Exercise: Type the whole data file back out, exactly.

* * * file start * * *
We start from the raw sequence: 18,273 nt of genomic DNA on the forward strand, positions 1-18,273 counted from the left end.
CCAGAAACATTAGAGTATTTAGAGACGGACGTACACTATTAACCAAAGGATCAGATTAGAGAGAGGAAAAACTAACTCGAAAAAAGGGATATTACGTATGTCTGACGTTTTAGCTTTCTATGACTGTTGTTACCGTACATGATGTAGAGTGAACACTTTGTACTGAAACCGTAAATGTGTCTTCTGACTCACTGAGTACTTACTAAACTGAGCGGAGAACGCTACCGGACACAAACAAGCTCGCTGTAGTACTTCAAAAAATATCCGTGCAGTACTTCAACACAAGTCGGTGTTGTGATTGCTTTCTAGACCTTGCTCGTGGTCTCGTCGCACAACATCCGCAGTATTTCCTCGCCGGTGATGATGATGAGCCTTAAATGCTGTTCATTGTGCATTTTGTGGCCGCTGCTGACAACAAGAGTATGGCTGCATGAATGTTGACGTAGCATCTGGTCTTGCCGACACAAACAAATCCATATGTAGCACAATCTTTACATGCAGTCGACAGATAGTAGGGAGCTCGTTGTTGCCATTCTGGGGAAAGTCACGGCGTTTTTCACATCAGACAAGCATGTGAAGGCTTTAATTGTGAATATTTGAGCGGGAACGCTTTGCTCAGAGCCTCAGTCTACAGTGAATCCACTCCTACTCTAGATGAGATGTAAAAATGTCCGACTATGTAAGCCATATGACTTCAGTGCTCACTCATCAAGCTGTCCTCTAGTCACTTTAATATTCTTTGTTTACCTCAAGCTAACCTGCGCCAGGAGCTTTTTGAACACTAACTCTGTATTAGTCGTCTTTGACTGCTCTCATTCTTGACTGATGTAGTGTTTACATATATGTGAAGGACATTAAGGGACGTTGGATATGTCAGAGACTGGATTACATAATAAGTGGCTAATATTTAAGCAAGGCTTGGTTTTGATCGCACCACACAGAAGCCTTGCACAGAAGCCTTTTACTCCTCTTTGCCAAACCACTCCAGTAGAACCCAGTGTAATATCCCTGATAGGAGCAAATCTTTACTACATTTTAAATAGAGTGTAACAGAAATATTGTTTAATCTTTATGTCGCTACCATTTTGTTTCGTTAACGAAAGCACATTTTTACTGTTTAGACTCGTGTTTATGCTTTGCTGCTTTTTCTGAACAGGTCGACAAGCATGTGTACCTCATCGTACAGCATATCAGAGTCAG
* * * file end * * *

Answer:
We start from the raw sequence: 18,273 nt of genomic DNA on the forward strand, positions 1-18,273 counted from the left end.
CCAGAAACATTAGAGTATTTAGAGACGGACGTACACTATTAACCAAAGGATCAGATTAGAGAGAGGAAAAACTAACTCGAAAAAAGGGATATTACGTATGTCTGACGTTTTAGCTTTCTATGACTGTTGTTACCGTACATGATGTAGAGTGAACACTTTGTACTGAAACCGTAAATGTGTCTTCTGACTCACTGAGTACTTACTAAACTGAGCGGAGAACGCTACCGGACACAAACAAGCTCGCTGTAGTACTTCAAAAAATATCCGTGCAGTACTTCAACACAAGTCGGTGTTGTGATTGCTTTCTAGACCTTGCTCGTGGTCTCGTCGCACAACATCCGCAGTATTTCCTCGCCGGTGATGATGATGAGCCTTAAATGCTGTTCATTGTGCATTTTGTGGCCGCTGCTGACAACAAGAGTATGGCTGCATGAATGTTGACGTAGCATCTGGTCTTGCCGACACAAACAAATCCATATGTAGCACAATCTTTACATGCAGTCGACAGATAGTAGGGAGCTCGTTGTTGCCATTCTGGGGAAAGTCACGGCGTTTTTCACATCAGACAAGCATGTGAAGGCTTTAATTGTGAATATTTGAGCGGGAACGCTTTGCTCAGAGCCTCAGTCTACAGTGAATCCACTCCTACTCTAGATGAGATGTAAAAATGTCCGACTATGTAAGCCATATGACTTCAGTGCTCACTCATCAAGCTGTCCTCTAGTCACTTTAATATTCTTTGTTTACCTCAAGCTAACCTGCGCCAGGAGCTTTTTGAACACTAACTCTGTATTAGTCGTCTTTGACTGCTCTCATTCTTGACTGATGTAGTGTTTACATATATGTGAAGGACATTAAGGGACGTTGGATATGTCAGAGACTGGATTACATAATAAGTGGCTAATATTTAAGCAAGGCTTGGTTTTGATCGCACCACACAGAAGCCTTGCACAGAAGCCTTTTACTCCTCTTTGCCAAACCACTCCAGTAGAACCCAGTGTAATATCCCTGATAGGAGCAAATCTTTACTACATTTTAAATAGAGTGTAACAGAAATATTGTTTAATCTTTATGTCGCTACCATTTTGTTTCGTTAACGAAAGCACATTTTTACTGTTTAGACTCGTGTTTATGCTTTGCTGCTTTTTCTGAACAGGTCGACAAGCATGTGTACCTCATCGTACAGCATATCAGAGTCAG